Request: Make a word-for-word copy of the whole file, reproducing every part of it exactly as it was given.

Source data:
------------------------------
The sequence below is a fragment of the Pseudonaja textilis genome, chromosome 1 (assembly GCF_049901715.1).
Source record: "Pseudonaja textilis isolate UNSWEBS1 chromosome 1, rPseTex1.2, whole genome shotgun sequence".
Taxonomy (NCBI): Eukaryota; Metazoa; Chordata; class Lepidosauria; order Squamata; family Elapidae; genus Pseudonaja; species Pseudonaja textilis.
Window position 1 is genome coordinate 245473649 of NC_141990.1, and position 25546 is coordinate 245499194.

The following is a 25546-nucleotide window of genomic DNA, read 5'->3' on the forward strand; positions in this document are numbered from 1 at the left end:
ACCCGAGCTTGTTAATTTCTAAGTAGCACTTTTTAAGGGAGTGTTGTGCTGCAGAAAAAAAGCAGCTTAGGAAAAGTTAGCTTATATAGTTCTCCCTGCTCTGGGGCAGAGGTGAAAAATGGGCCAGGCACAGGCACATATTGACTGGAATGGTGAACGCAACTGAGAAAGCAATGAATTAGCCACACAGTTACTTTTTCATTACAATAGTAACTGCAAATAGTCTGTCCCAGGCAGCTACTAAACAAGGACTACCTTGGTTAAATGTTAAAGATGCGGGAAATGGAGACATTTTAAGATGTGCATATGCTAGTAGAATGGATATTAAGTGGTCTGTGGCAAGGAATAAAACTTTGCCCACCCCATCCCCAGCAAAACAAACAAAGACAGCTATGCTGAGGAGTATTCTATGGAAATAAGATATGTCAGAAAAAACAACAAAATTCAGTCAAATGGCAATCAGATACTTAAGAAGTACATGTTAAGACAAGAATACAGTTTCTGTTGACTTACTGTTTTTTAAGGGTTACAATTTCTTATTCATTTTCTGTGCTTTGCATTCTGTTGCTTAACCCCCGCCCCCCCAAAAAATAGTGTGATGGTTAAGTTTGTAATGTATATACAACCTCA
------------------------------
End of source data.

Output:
The sequence below is a fragment of the Pseudonaja textilis genome, chromosome 1 (assembly GCF_049901715.1).
Source record: "Pseudonaja textilis isolate UNSWEBS1 chromosome 1, rPseTex1.2, whole genome shotgun sequence".
Taxonomy (NCBI): Eukaryota; Metazoa; Chordata; class Lepidosauria; order Squamata; family Elapidae; genus Pseudonaja; species Pseudonaja textilis.
Window position 1 is genome coordinate 245473649 of NC_141990.1, and position 25546 is coordinate 245499194.

The following is a 25546-nucleotide window of genomic DNA, read 5'->3' on the forward strand; positions in this document are numbered from 1 at the left end:
ACCCGAGCTTGTTAATTTCTAAGTAGCACTTTTTAAGGGAGTGTTGTGCTGCAGAAAAAAAGCAGCTTAGGAAAAGTTAGCTTATATAGTTCTCCCTGCTCTGGGGCAGAGGTGAAAAATGGGCCAGGCACAGGCACATATTGACTGGAATGGTGAACGCAACTGAGAAAGCAATGAATTAGCCACACAGTTACTTTTTCATTACAATAGTAACTGCAAATAGTCTGTCCCAGGCAGCTACTAAACAAGGACTACCTTGGTTAAATGTTAAAGATGCGGGAAATGGAGACATTTTAAGATGTGCATATGCTAGTAGAATGGATATTAAGTGGTCTGTGGCAAGGAATAAAACTTTGCCCACCCCATCCCCAGCAAAACAAACAAAGACAGCTATGCTGAGGAGTATTCTATGGAAATAAGATATGTCAGAAAAAACAACAAAATTCAGTCAAATGGCAATCAGATACTTAAGAAGTACATGTTAAGACAAGAATACAGTTTCTGTTGACTTACTGTTTTTTAAGGGTTACAATTTCTTATTCATTTTCTGTGCTTTGCATTCTGTTGCTTAACCCCCGCCCCCCCAAAAAATAGTGTGATGGTTAAGTTTGTAATGTATATACAACCTCA